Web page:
Pressing Tips

Pressing Tips

Here are a few pressing tips to help you get a professional finish.
Read more
A Couple Of Gathering Tips!

A Couple Of Gathering Tips!

Here are few gathering tips to help get your gathers just so!
Read more
Creating A Thread Chain

Creating A Thread Chain

A thread chain is a great option for belt or button loops. It's also a great way to create bra strap holders inside garments. One of my favourite things about thread chains is that they easily be easily added to the garment right at the end of sewing (so you don't have to worry about loops and things when you're in the middle of construction). 

Here's how to create a thread loop.

1. Cut two long pieces (approx. 70cm) of all purpose thread.

 

2. Pull both pieces of thread through a needle so it becomes 4 threads.

TIP: It's a good idea (although not essential) to run thread wax along the thread. This will help to stop the threads from knotting.

 

3. Tie a knot in the end of your threads.

4. Insert the needle where you require the thread chain to begin. You can sew another knot here for security if you would like (before you start sewing your thread chain).

5. Reinsert the needle in the same spot and pull through, but do not pull all the way. Keep that loop!

6. Hold the loop open with two fingers. Hold the thread with the needle in the other hand.

7. Pull the threads with the needle attached through the loop and pull to create a knot and another loop. (This is much more intuitive than it sounds, I promise! ). Effectively you are folding the threads with the needle attached in half to create the loop, which you then pull on.

8. Repeat this step over and over until the thread chain is long enough.

9. Finish by knotting at the end of the thread chain. Usually this means finishing the thread chain in the garment.

Read more
Using Clover Loop Pressing Bars

Using Clover Loop Pressing Bars

This week we have a quick run down on using Clover Loop Pressing Bars. Read on to find out what they are used for and how they work.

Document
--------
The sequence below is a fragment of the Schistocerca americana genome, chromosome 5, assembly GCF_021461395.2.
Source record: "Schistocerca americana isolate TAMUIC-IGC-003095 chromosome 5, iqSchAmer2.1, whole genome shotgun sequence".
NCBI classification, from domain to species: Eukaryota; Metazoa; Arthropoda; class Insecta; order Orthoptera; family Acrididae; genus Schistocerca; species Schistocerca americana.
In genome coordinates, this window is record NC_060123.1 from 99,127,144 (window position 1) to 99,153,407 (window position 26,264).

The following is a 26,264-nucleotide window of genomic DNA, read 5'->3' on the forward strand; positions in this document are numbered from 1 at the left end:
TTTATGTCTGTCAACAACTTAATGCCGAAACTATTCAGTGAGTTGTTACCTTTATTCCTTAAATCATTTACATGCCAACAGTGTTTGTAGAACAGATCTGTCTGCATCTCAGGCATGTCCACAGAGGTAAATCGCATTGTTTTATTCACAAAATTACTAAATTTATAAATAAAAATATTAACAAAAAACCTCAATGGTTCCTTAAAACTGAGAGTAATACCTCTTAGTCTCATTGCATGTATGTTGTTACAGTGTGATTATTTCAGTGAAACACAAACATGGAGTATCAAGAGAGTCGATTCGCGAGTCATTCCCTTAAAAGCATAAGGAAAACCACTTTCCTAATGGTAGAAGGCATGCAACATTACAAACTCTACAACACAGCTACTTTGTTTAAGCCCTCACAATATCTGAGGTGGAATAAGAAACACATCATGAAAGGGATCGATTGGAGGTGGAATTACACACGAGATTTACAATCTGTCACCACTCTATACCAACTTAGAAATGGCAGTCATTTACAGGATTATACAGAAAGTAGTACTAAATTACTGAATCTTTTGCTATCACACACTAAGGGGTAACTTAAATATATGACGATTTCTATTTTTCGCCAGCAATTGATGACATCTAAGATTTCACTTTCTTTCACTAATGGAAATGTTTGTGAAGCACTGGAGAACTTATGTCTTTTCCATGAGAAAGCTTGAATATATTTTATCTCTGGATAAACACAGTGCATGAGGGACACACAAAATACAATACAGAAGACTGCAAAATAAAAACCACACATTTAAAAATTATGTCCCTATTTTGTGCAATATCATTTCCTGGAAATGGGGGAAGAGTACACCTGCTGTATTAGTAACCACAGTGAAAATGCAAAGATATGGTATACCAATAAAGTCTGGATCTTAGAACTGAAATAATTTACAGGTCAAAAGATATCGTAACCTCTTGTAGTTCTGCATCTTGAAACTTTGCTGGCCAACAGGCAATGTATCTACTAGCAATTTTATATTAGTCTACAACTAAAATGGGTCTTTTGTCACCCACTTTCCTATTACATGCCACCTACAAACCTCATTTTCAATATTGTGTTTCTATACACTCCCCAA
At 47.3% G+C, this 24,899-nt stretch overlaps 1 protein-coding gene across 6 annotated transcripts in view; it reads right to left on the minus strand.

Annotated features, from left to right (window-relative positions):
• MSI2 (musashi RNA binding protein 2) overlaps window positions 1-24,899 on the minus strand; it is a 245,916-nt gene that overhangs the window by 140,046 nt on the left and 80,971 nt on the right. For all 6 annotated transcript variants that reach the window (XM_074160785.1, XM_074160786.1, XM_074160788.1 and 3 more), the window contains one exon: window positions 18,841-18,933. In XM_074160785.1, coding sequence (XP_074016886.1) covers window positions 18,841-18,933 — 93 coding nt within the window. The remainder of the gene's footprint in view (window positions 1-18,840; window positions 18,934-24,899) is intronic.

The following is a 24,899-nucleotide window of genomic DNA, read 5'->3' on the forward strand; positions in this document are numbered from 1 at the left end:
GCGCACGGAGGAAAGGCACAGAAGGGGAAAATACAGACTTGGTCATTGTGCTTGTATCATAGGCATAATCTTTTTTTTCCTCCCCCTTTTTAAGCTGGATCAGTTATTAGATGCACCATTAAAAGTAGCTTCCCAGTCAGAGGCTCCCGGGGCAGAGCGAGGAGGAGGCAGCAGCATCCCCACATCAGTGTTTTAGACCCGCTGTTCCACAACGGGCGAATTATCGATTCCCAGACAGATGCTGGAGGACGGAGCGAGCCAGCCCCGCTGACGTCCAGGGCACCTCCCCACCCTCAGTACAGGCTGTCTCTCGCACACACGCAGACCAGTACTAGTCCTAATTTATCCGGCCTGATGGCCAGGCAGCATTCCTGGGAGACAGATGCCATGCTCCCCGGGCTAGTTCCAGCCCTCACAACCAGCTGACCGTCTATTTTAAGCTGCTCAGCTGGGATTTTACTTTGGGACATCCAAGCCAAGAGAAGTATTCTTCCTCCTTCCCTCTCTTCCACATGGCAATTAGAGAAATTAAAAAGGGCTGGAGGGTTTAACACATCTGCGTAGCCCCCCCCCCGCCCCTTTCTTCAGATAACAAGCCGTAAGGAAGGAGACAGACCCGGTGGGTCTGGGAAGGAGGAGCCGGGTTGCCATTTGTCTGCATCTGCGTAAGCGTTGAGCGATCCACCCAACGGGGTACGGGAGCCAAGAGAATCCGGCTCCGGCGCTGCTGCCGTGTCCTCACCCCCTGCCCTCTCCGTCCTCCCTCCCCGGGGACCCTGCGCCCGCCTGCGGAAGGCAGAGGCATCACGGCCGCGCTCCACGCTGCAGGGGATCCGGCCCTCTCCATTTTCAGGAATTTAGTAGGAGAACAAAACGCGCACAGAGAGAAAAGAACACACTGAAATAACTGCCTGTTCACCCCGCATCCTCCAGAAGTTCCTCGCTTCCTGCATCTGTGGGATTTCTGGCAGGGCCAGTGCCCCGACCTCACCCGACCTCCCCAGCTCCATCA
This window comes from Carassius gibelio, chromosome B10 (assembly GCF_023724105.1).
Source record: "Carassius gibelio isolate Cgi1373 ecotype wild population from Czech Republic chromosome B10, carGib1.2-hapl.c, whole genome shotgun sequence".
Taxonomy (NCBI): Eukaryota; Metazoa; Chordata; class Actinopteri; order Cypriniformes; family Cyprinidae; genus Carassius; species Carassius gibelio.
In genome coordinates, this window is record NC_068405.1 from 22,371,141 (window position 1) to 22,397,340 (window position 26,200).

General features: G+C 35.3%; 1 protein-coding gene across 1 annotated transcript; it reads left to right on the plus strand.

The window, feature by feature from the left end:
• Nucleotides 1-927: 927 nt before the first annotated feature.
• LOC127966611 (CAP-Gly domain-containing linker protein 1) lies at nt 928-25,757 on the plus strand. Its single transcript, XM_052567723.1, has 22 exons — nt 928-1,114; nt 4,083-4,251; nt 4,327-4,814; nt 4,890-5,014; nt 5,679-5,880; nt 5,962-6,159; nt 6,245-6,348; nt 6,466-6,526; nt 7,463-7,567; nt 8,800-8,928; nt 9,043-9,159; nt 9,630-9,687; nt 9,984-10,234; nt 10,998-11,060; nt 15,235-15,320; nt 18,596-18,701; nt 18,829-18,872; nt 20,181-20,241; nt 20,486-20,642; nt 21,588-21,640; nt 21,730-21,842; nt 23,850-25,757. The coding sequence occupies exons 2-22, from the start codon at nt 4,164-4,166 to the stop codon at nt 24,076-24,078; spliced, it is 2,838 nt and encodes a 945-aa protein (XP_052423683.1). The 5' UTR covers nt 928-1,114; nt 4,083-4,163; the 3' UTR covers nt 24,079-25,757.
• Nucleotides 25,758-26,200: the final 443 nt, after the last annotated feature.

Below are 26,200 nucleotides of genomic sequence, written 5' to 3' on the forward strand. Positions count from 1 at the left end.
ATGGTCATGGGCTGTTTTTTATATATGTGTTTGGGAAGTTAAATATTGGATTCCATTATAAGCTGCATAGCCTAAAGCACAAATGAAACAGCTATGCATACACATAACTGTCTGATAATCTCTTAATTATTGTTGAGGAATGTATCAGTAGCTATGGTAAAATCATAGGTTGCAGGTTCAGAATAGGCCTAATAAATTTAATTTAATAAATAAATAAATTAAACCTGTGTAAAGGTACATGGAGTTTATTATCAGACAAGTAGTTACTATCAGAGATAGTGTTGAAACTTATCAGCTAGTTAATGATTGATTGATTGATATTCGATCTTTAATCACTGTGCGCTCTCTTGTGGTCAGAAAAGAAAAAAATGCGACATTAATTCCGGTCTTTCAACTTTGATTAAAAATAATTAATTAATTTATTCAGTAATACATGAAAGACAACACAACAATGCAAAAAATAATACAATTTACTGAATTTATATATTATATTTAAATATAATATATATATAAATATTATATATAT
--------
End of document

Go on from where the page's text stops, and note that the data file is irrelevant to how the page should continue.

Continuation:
Read more
A few Tips For Sewing A Collar

A few Tips For Sewing A Collar

This week I've a few handy tips for sewing collars, including getting a really crisp sharp collar point!
Read more
Adding Ribbon To A Collar Stand

Adding Ribbon To A Collar Stand

I've finally decided to make another shirt for my husband. Whilst studying his ready to wear shirts hanging in the wardrobe I was inspired to add ribbon to the collar stand. Here's a quick 'how to'. 
Read more
An Alternative Finish (to French Seams) For Sheer Fabrics.

An Alternative Finish (to French Seams) For Sheer Fabrics.

French seams look great, but they can be a lot of work. Here is an alternative way to finish sheer, delicate fabrics if you are looking for a quicker alternative. With the right colour thread (unlike mine so you can see the stitches in the photos clearly) it's really neat and discrete. 

 

Read more
Using Bias Binding To Create A V-Neck

Using Bias Binding To Create A V-Neck

This week's Tips on Tuesday brings you an alternative way to finishing a V-neck with bias binding.
Read more
Exposed Hong Kong Seams

Exposed Hong Kong Seams

Read on for a quick how to sew an exposed Hong Kong seam. Hong Kong seams do take extra work so why not put them where they can be seen. This is a great way to add a bit of individuality to your garments. Happy sewing!
Read more
Easy Flat Felled Seams

Easy Flat Felled Seams

This week I'm covering Flat felled seams. These are great for garments that need reinforcing. I'm talking jeans, men's shirts, any seams that come under a lot of stress.

Much like French seam they do take longer to sew, but totally worth it for the right garment:)

1. Fold a 1 cm seam allowance to the wrong side on one piece of fabric and press.

2. Position the raw edge of the other piece of fabric on the pressed fold line. Fabric should be wrong sides together.

3. Stitch the garment together 7.5mm from the fold, encasing the fabric.

4. Lay the garment completely flat and press the 'seam allowance' to the side so that you can't see the raw edge.

5. Stitch through all layers 7.5mm from previous stitching line. I've used contrasting thread here, but only so it can be seen clearly in the images.

And there you have an easy flat felled seam.  

 

Read more
How to: French Seams

How to: French Seams

Read on for a quick run through on sewing French seams. A great option for sheer or lightweight fabric or if you don't own an overlocker and require a professional finish.
Read more
Reducing Stretching on Necklines, Zippers and Waistlines

Reducing Stretching on Necklines, Zippers and Waistlines

Here's a few tips for minimising the chances of stretching on garments when sewing. It's not the most exciting part of a sewing project, but it is essential for making sure there's no stretched necklines or armholes.
Read more
65 results